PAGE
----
Metro Council members have begun poring over Mayor-President Sharon Weston Broome's proposed 2018 budget for $918 million to run City Hall through the next year, a 2.3 percent increase from this year's and a budget Broome's team has deemed "standstill."
The largest portion of the proposed budget continues to come from the general fund, in which Broome's administration is proposing to spend $319 million next year for public safety, public works and various other critical City Hall operations. More than 55 percent of the general fund would go toward public safety, and the proposed budget includes funding for two police training academies with 35 recruits each and one fire department training academy with 25 recruits.
Metro Council members focused Tuesday on the public works side of the proposed spending plan during their first budget hearing. They agreed to vote on the budget proposal next month. Heads of Baton Rouge's buildings and grounds, environmental services and fleet management departments said they are expecting little to no growth in their budgets next year.
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Council members pressed them on the ways in which they are trying to capture efficiencies and whether the city-parish could save money by contracting out more services, given growing health care and retirement costs for local government workers.
Bubba Cashio, director of buildings and grounds, said his department will start doing just that next year.
"We're going to have to work a lot smarter," Cashio said about the lack of budget growth.
But Nate Stohel, interim fleet management director, said it is often cheaper for his team to service government vehicles than for outside garages to do the work. Fleet management generates money by charging other city-parish entities to perform maintenance on their vehicles.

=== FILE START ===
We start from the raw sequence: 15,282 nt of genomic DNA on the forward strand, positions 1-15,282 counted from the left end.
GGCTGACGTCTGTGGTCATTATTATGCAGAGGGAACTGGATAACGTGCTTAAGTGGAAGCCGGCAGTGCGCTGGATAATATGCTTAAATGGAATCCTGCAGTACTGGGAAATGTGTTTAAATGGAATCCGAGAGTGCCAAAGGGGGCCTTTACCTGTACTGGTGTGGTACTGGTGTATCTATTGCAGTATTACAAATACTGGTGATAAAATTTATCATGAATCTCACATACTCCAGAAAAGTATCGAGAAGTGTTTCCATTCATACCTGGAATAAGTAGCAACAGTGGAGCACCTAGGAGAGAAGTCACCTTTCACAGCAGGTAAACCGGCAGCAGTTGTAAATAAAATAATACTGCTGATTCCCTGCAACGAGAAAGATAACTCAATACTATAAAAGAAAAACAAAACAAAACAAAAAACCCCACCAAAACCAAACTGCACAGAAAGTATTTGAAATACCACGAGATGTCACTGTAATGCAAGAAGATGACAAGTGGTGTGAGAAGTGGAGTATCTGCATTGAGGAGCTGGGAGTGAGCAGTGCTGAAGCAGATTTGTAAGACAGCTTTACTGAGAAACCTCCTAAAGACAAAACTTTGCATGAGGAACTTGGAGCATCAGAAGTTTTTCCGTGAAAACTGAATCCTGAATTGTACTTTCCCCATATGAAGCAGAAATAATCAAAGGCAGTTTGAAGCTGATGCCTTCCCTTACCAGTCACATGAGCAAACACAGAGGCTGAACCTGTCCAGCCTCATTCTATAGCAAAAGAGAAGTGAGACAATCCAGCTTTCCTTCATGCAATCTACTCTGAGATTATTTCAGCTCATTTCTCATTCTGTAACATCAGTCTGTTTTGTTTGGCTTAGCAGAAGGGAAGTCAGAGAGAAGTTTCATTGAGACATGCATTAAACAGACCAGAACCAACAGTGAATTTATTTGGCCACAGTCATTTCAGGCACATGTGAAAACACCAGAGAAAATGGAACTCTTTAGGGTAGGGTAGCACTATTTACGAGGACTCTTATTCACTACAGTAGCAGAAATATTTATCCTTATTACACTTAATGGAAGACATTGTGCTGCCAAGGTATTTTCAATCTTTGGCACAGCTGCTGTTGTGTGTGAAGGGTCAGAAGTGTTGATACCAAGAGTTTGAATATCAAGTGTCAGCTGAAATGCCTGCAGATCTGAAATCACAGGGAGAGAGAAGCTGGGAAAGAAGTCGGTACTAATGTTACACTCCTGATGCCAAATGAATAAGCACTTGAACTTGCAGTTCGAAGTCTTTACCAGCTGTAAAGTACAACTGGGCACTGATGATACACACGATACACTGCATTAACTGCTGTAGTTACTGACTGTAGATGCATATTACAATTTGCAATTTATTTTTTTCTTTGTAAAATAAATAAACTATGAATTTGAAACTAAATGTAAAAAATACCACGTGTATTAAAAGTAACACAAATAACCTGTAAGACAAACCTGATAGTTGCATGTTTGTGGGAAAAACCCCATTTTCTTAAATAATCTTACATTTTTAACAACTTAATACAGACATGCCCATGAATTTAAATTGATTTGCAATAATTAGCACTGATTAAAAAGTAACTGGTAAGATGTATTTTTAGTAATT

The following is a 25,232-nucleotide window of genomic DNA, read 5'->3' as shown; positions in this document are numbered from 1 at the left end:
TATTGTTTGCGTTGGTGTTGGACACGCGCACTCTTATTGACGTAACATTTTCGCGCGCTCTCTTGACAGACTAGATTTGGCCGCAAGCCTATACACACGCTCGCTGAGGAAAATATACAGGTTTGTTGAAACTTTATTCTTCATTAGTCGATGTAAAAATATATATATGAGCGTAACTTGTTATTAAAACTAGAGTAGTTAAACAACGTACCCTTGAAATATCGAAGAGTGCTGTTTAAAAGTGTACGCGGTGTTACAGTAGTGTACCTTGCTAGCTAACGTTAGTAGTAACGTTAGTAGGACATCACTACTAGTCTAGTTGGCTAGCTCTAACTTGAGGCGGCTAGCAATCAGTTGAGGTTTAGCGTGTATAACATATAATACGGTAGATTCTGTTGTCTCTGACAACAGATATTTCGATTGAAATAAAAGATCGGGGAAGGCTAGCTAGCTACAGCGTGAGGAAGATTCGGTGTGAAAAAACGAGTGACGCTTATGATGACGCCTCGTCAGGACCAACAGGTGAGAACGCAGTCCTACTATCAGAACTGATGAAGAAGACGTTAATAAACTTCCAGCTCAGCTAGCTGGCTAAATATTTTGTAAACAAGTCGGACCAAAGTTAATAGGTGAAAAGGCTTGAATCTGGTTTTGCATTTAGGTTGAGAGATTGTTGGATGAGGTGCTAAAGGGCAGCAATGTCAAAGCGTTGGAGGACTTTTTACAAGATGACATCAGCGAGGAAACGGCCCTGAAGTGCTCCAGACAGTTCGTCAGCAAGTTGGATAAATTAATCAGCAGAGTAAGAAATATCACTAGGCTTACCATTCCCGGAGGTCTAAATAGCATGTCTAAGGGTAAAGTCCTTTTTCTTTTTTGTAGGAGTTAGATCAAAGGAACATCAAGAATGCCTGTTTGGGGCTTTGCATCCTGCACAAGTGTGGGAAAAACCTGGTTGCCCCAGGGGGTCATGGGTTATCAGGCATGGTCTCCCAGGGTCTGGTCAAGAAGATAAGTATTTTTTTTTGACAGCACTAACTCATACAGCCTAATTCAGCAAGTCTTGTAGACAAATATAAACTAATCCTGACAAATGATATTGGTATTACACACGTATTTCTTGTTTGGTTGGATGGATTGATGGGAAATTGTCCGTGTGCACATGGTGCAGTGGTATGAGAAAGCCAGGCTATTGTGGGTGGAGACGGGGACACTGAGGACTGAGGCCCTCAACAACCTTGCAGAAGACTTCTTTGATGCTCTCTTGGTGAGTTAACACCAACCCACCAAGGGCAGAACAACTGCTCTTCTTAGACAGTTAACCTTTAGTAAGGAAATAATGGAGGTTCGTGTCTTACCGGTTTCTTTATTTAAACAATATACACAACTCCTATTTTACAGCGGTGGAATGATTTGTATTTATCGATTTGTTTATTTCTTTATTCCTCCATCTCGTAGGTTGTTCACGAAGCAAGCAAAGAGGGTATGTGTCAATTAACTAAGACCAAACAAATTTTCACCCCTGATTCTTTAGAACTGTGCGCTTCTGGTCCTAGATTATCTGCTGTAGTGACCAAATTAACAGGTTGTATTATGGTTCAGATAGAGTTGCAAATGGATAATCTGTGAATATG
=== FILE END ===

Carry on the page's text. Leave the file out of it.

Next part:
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Adam Smith, interim environmental services director, said his department is monitoring the rising costs of the Sanitary Sewer Overflow program. The amount the city-parish must pay for debt service will continue to balloon until 2025, and sewer fees for Baton Rouge residents will continue to rise annually until then, at least.
Other notable budget proposals include $845,000 for body camera maintenance; $260,000 for a pretrial diversion program to move those with mental illness and substance abuse conditions out of jail; $500,000 for the East Baton Rouge Redevelopment Authority; and $226,000 for landscaping and lawn mowing services.
The city-parish is anticipating $800,000 in savings from the pretrial diversion program and $877,000 in savings from no longer giving money to the East Baton Rouge Council on Aging, now that the nonprofit will start to collect its own dedicated tax.
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Local economists James Richardson and Loren Scott wrote in the budget proposal that while Baton Rouge has seen robust growth over the past decade, they expect the metro area to "slip to the middle of the pack" in 2018 and 2019.
The economists also said that as flood victims replaced their vehicles and bought building materials, those purchases accounted for 70 percent of the increase in Baton Rouge sales tax collections between 2015 and 2016. But they cautioned the sales tax increase post-flood was a one-time event, and post-flood spending will eventually slow down.